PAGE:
Manufacturers Selling Directly to Consumers

How the Internet is Changing How Wholesalers Do Business

Male design professional analyzing shirt at studio
Getty Images/Maskot

For decades, wholesalers made up an entire industry by serving as the middlemen between manufacturers and consumers. They would purchase items in bulk from the makers at a set price, then sell it to consumers at a higher rate, often doubling or tripling their output. Manufacturers continued this business model for years because it was the only way to get their products in front of customers. Wholesalers provided the manpower, infrastructure and retail space that the manufacturers just couldn't afford on their own.

However, with the rise of the internet and small businesses leveraging websites, that business model is evolving rapidly. Manufacturers are increasingly skipping wholesalers altogether and are selling products directly to their consumers.

Traditional wholesalers and retailers, such as big-box stores, malls and brick and mortar shops, are obviously concerned. This gives them unprecedented competition, often at prices they can't match without losing money.

Why Have Manufacturers Begun Selling Directly?

In the old model, manufacturers made only small profits compared to wholesalers' profit margins. Because direct sale was their only option, manufacturers didn't have much power to challenge the system. But with the internet's ability to connect them directly with people who want their goods, manufacturers can take the wholesalers' profits for themselves.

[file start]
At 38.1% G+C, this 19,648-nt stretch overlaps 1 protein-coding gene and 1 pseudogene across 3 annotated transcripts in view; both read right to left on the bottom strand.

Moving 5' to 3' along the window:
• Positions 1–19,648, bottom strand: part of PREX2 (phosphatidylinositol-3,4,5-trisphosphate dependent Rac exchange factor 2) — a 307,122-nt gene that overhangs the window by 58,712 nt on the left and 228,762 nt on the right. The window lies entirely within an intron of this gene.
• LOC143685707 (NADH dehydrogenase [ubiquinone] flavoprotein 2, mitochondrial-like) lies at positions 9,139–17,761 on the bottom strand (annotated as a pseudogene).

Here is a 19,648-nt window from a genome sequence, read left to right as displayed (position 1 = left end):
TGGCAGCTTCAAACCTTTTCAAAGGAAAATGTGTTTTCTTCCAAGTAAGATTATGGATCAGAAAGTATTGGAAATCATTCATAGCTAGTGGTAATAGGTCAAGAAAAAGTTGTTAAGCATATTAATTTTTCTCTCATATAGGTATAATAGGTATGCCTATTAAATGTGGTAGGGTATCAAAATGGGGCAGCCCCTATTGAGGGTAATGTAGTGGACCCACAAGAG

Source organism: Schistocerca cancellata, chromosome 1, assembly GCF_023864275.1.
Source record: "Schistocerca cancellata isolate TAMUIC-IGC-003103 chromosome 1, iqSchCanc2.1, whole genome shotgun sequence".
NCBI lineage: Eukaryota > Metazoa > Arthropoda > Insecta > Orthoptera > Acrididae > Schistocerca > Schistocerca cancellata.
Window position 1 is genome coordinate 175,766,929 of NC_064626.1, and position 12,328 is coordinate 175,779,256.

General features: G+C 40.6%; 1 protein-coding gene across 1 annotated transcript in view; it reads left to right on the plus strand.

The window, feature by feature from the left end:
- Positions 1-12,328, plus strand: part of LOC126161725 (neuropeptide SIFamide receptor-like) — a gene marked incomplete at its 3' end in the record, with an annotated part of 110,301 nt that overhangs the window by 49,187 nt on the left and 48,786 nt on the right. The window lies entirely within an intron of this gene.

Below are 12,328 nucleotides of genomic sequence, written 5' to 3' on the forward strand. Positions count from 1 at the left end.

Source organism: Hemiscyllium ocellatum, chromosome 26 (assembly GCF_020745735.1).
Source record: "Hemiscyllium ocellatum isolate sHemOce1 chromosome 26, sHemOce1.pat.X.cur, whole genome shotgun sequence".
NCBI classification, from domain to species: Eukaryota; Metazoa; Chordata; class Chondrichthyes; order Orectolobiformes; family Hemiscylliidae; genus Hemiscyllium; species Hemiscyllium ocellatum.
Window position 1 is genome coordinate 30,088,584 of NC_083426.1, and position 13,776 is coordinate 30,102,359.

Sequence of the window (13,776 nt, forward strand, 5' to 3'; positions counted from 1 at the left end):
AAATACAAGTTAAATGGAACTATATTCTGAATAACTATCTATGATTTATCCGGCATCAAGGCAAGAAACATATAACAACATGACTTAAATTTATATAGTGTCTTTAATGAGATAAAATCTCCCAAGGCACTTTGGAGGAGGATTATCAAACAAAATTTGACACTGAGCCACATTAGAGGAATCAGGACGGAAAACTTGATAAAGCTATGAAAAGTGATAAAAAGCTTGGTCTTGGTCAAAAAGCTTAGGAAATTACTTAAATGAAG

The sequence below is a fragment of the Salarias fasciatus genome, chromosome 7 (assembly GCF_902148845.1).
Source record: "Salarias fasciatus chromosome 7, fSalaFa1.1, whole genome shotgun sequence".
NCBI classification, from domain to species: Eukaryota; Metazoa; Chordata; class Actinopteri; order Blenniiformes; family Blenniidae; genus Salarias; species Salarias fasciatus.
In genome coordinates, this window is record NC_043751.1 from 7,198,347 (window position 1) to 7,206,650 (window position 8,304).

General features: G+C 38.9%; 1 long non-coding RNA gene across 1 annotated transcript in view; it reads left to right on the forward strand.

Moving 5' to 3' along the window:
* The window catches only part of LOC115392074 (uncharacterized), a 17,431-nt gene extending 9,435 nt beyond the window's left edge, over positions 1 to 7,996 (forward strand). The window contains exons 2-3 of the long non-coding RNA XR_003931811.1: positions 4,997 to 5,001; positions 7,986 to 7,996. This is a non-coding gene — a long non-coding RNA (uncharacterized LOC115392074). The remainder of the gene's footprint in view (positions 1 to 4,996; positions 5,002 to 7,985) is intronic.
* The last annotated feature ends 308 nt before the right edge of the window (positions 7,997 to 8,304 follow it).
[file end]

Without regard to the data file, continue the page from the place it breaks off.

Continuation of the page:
Previously, companies needed interested wholesalers to be viewed as a legitimate company.

They needed the validation of an established retailer to get in front of customers and make sales. But with sites like Amazon and Etsy, it's obvious that customers no longer buy just what's available; they are willing to seek out very specific items to meet their needs and interests. Companies of every size have made millions selling completely online, often shipping from private homes and garages.

By skipping retail space costs and wholesaler fees, they can also afford to sell the products for less than the manufacturers, making them all the more attractive to consumers.

This is an ever evolving industry that is changing how we shop and do business. With same-day shipping and overnight service, getting a special item or garment can be done from the comfort of a couch, making it more difficult for traditional wholesalers and retailers to attract customers.

What Can Wholesalers Do?

For wholesalers, the industry is changing, but that doesn't mean you're out of work. It just means you need to adapt to this new environment too.

Wholesales will still be a big business; it just may look different than it does today. Many manufacturers don't have the staff, or the desire, to handle internet sales or direct sales. They don't have the space or the expertise to sell directly to customers. This is a perfect opportunity for a wholesaler to make money.

By shifting to selling to online retailers or by managing sales themselves, wholesalers can manage that end of the business instead of manufacturers and reap major profits. This can be as simple as setting up an Amazon or eBay account or as elaborate as working on exclusive agreements with major sites, but it can be scaled to meet your business goals.